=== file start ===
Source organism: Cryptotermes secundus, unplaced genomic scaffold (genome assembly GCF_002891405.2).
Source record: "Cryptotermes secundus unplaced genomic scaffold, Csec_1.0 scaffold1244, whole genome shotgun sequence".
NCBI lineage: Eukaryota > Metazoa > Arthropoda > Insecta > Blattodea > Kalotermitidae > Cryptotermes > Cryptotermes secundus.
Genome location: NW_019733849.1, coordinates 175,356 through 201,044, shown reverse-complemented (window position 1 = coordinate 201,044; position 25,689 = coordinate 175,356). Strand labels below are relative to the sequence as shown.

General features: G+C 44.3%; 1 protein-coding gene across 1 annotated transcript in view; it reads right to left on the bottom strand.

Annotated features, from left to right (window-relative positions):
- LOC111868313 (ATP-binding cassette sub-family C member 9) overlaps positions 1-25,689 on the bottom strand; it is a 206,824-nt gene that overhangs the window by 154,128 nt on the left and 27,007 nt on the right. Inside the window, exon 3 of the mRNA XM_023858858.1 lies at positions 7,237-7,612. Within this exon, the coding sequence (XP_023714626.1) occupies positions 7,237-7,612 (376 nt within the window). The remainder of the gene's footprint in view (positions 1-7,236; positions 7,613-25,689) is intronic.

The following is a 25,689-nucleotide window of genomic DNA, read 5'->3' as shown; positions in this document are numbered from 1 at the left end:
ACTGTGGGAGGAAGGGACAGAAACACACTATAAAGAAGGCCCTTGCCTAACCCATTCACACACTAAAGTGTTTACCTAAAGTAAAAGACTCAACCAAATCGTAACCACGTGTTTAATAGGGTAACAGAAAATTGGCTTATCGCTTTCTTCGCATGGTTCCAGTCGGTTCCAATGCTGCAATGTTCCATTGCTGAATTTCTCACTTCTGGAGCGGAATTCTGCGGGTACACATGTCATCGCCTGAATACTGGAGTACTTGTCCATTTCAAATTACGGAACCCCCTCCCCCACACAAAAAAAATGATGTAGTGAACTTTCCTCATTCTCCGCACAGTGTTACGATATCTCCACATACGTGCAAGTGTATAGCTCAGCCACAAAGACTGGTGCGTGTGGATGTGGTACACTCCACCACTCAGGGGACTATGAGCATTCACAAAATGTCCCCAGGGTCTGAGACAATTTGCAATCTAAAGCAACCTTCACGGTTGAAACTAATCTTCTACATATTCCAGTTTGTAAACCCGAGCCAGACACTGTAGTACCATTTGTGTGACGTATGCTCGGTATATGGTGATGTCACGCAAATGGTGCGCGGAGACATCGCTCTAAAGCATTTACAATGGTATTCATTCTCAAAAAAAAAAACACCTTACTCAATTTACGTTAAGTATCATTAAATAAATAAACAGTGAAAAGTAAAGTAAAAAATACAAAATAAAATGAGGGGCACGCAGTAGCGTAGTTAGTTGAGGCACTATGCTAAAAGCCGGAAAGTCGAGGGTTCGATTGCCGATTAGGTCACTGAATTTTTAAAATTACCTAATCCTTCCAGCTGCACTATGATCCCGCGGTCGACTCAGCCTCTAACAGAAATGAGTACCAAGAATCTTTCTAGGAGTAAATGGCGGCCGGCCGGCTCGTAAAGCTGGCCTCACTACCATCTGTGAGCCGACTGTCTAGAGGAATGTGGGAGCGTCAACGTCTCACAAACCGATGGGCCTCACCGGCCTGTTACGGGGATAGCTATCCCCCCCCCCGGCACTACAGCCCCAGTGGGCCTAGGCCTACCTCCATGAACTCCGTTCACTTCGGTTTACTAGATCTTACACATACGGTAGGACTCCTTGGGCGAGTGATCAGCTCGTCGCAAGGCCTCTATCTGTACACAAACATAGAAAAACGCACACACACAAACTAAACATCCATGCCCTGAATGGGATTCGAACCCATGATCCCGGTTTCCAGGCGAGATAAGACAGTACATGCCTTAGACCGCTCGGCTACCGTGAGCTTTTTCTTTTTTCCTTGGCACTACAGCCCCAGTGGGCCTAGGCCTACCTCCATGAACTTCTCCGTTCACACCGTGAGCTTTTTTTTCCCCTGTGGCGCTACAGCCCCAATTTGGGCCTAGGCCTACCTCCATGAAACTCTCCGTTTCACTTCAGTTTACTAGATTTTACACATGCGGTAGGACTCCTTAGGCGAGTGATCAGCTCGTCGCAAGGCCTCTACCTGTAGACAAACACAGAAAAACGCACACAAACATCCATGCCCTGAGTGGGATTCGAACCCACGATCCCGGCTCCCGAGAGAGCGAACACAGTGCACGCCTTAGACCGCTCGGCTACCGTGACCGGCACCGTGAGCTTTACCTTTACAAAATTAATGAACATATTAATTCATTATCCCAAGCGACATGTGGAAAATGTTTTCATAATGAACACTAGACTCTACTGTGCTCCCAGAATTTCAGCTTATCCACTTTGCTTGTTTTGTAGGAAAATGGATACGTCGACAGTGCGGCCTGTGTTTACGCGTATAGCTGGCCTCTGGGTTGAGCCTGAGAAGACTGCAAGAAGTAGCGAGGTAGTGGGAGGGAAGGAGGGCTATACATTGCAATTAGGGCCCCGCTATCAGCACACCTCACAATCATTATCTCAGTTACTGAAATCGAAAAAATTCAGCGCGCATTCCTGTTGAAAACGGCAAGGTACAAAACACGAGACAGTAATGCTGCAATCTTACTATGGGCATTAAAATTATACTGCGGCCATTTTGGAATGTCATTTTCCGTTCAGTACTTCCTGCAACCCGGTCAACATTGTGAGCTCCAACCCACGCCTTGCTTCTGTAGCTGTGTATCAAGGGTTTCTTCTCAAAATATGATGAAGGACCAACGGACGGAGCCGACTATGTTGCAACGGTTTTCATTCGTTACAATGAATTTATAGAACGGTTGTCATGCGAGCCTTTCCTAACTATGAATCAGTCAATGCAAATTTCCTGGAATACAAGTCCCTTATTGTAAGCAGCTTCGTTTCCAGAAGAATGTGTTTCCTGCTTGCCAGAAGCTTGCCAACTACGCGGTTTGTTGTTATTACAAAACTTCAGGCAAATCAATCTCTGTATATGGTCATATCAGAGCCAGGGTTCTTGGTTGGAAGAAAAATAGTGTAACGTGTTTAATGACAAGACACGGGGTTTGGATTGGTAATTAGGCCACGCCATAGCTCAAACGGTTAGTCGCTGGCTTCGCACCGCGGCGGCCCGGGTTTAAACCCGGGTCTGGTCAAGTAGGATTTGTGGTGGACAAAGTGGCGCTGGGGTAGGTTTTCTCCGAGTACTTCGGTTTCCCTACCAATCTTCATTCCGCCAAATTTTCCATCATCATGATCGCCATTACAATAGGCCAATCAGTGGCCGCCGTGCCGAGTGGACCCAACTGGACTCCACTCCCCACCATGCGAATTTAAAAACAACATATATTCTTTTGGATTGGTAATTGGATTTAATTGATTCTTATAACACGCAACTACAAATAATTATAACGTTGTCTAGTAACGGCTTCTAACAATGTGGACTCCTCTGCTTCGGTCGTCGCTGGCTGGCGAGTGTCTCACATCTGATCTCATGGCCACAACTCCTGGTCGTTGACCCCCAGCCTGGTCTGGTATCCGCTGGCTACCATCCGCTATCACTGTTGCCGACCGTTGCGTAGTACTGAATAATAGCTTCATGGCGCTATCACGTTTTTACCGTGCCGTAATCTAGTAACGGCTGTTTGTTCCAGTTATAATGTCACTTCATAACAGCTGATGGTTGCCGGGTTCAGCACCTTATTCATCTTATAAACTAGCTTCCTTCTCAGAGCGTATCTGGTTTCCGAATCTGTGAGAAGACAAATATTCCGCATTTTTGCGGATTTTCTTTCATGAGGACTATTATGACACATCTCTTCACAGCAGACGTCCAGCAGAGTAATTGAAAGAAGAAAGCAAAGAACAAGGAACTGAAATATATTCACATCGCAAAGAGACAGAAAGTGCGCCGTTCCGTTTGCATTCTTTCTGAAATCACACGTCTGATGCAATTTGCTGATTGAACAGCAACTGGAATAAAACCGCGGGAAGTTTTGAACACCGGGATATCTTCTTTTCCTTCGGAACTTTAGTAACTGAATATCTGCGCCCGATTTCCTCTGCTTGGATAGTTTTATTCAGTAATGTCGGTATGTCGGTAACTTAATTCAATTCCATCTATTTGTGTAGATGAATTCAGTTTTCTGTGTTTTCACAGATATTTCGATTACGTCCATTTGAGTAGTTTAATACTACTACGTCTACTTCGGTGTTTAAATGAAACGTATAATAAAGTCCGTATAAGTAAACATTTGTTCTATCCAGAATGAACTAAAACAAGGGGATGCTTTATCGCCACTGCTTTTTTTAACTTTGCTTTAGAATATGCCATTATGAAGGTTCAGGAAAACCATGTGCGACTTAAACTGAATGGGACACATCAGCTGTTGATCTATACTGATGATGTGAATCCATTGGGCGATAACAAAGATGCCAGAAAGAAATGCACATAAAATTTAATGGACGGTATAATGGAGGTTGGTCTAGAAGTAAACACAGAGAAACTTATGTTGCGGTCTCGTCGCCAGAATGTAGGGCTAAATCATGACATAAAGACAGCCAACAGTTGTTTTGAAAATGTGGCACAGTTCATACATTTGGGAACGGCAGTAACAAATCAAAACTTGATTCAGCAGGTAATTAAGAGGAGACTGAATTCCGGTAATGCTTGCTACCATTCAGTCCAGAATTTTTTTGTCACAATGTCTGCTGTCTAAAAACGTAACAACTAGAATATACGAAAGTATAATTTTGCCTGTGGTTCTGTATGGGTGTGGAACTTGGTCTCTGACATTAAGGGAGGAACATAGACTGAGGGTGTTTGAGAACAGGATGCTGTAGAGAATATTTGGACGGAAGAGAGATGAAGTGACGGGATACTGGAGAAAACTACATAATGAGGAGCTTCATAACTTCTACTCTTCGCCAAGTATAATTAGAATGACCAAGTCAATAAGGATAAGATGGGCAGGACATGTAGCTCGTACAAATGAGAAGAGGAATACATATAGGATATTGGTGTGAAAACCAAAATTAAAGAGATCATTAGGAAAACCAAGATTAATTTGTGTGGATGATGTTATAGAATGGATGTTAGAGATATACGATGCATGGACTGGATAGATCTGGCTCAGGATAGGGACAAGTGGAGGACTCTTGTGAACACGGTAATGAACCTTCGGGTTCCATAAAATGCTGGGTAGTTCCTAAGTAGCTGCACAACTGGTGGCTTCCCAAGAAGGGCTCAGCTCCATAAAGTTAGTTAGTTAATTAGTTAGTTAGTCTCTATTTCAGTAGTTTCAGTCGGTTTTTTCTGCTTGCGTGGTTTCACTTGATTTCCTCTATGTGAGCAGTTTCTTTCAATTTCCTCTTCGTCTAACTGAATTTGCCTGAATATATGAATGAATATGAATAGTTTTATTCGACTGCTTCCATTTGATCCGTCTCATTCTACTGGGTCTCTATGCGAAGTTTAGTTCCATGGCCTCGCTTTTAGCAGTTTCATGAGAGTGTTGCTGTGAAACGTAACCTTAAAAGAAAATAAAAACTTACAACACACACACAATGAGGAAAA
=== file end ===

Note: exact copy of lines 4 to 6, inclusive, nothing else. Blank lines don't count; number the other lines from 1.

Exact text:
Genome location: NW_019733849.1, coordinates 175,356 through 201,044, shown reverse-complemented (window position 1 = coordinate 201,044; position 25,689 = coordinate 175,356). Strand labels below are relative to the sequence as shown.

General features: G+C 44.3%; 1 protein-coding gene across 1 annotated transcript in view; it reads right to left on the bottom strand.

Annotated features, from left to right (window-relative positions):